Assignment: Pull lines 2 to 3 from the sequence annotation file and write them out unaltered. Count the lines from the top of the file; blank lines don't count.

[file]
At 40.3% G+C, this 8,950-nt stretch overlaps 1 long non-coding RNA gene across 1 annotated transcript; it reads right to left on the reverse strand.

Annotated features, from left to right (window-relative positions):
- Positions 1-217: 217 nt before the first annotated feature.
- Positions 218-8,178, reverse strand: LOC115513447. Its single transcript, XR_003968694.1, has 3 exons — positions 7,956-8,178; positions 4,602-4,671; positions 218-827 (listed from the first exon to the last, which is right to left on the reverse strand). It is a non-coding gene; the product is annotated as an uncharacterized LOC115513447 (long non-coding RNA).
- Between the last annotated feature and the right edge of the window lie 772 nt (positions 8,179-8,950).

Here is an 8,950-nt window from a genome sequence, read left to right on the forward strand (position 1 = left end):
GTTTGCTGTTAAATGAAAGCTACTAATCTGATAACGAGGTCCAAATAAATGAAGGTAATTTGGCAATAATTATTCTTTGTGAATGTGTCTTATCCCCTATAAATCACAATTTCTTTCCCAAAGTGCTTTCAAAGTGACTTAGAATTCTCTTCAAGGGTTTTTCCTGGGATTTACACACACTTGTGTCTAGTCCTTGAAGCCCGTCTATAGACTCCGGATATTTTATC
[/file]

Annotated features, from left to right (window-relative positions):
- Positions 1-217: 217 nt before the first annotated feature.